CES 2017 Report: Video in 2017 and beyond

With CES 2017 now in the books and the major products and concepts shared with the world, it’s time to take a break from getting over the annual “CES cold” and step back and see what all the news really means. What are the overarching trends? What makes sense and what doesn’t? What do we need to look out for going forward? And, most importantly, how do we explain all of this to our customers and clients in ways that will help our respective businesses?

All valid questions, and while it will take some time for the CES dust to settle, it is important to take a crack at it. That’s exactly what we will do this month looking at the video market, and next month for connectivity, networking and audio.

Video display issue #1: LCD, “Advanced LCD with quantum dots”, or OLED?

CES saw the initial contenders lining up with traditional edge-lit LCD sets still representing the bulk of the market for all brands, particularly in smaller screen sizes and at lower prices. Indeed, for conventional 720P sets and 1080p “Full HD” models, that is virtually the only choice. The fun starts with 4K/UHD sets where all brands offer edge- or back-lit models at the entry price points. However, in the higher end models things heat up. Samsung, particularly with its new QLED models is leading the charge for the use of quantum dot technology to produce the best pictures. Other brands including TCL are also on board with that.

On the flip side, although it continues to promote and sell LCD displays and is improving its quantum dot technologies, LG is all in with OLED. Through its LG Display company it is a primary manufacturer of OLED panels and that is the main thrust of its luxury models.

In the middle, the poorly kept secret that was revealed at CES was that Sony, long a proponent of various LCD technologies, is also going to offer OLED-based models. Indeed, its new A1E BRAVIA models will be the best Sony offers once they are on sale later this spring. Perhaps to differentiate its models from other brands, the Sony sets include a unique “speaker in the screen” technology that even LG’s own brand could not offer at this time.

Which comes out best?

Given these options, what is the best and what should you recommend? A head-to-head comparison at a trade show is always chancy, as we never know if the sets were “out of the box” or comparably calibrated. While the consensus among the pundits and press at CES gave the quality edge to the LG-brand OLEDs, the Sony was almost equally regarded. However, the race was close, and to some eyes Samsung’s were equal, if not better.

Moral: The quality of video displays is improving across the board. Blacks are blacker to make contrast better and light output is increased. The difference is now clearly in the eyes of the beholder when doing an OLED vs LCD with quantum dot comparison.

Video display issue #2: Above 4K resolution

Panda 8K IGZO9 display on show at CES 2017

Displays with 8K (7680 x 4320) resolution have been on display at CES for at least the past few years, and they were there again this year. With HDMI 2.1 connectivity on the way towards the end of 2017 and displays becoming less of a science project, 8K seems closer, but don’t hold your breath for it on a practical, market-available basis for at least another two or three years.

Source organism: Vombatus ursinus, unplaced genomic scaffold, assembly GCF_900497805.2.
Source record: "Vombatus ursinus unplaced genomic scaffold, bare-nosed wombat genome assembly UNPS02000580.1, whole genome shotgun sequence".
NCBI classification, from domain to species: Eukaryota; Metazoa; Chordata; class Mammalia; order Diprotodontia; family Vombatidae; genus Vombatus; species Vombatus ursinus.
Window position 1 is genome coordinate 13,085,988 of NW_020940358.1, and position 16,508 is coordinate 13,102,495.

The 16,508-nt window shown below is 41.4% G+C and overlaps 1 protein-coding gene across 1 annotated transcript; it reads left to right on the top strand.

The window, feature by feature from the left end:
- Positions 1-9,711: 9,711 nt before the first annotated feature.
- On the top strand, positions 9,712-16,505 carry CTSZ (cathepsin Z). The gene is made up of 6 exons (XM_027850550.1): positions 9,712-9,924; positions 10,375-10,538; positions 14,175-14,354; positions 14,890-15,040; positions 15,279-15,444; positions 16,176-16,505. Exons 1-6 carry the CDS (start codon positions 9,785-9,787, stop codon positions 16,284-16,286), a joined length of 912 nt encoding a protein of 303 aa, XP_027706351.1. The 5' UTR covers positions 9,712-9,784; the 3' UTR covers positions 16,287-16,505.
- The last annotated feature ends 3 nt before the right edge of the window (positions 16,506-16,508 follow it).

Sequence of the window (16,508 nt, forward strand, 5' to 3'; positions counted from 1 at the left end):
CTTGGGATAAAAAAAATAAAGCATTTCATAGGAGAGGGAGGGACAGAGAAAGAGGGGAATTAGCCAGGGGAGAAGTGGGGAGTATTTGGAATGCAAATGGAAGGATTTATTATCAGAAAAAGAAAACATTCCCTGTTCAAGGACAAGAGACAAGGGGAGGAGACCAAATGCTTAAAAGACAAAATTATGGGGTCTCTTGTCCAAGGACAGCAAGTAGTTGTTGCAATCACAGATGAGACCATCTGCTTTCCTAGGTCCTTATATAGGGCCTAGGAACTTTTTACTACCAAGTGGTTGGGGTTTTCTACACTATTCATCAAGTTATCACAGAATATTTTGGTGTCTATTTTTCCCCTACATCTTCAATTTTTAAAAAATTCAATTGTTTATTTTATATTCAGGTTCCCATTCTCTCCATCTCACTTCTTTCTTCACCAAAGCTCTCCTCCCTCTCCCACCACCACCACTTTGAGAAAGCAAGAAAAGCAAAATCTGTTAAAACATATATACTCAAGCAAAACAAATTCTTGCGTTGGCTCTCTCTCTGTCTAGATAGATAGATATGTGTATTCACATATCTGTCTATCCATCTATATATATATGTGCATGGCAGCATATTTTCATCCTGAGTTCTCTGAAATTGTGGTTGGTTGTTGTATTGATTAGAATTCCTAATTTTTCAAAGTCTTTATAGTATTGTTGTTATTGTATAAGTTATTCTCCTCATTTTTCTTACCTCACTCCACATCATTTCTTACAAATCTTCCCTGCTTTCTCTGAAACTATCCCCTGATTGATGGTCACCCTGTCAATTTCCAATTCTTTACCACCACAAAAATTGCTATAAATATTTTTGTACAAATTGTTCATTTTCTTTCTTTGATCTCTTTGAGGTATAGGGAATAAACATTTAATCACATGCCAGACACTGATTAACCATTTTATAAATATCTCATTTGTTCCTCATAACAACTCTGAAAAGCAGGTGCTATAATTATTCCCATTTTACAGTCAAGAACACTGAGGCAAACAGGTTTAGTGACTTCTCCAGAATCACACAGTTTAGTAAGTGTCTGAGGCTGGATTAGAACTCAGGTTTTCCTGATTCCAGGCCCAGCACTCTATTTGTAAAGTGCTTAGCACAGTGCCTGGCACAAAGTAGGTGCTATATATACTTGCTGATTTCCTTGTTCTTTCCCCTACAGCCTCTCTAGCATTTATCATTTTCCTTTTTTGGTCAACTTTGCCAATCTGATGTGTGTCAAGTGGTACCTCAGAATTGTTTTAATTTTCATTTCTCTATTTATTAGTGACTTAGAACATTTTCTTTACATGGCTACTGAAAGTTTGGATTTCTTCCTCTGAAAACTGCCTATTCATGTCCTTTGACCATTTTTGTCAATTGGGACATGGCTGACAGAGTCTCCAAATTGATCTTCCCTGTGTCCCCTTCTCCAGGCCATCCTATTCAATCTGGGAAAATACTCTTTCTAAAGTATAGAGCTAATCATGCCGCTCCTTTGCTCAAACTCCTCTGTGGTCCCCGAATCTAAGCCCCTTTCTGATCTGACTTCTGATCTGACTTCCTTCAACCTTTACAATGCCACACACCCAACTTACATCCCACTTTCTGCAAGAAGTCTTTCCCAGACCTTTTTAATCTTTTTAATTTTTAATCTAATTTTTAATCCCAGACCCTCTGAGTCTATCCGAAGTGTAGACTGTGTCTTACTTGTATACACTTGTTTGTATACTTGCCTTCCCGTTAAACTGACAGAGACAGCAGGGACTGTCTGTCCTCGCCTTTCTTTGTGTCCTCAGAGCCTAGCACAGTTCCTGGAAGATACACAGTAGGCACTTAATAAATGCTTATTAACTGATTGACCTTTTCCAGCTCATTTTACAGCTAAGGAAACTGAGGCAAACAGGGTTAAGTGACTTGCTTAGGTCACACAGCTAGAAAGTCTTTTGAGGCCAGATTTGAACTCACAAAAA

Wandering the huge CES exhibit floor you could see 8K on display in the LG and Samsung stands, as well as from many of the Chinese suppliers. Indeed, along with LG Display, who appears to be the prime source of the 65-in models there were also 98-in displays, including one by China’s Panda. While you may not heard of them, their parent company is on track to become one of the top two LCD panel manufacturers in China. More importantly, they are producing both 4K and 8K panels with the IGZO technology originally conceived by Sharp. The results were quite impressive.

"The world is still digesting 4K, particularly from the content distribution side."

8K: a realistic option?

Our take on this, however, is that while the technology for 8K on both the content production and display technology fronts is progressing, the world is still digesting 4K, particularly from the content distribution side. If you’re asked about 8K by clients our strong post-CES advice is to tell them that it simply isn’t here yet and that waiting is good only if they willing to hibernate for 24 to 36 months at a minimum. Get them into the best 4K set you can and as noted above, they will benefit from stunning images today.

Video display issue #3: Standard 1080p and 720p Sets

The fact of the matter is that while Full HD, or 1080p, sets remain available, the products on display at CES clearly point to 4K as the main display technology above 43-in. Prices are dropping, technology is improving, and many were predicting the practical abandonment of 1080p sets in larger sizes within 18 months.

That might lead one to think that it would be the same of smaller, “second bedroom” or “office” sets in the 32-in to 42-in range, but that was not the case. As at least one brand representative told HiddenWires, the cost of full HD panels is simply not economically viable in the relatively smaller sizes. Further, given the viewing distance and video quality expectations in those sizes, the feeling seems to be that 720p is the sweet spot.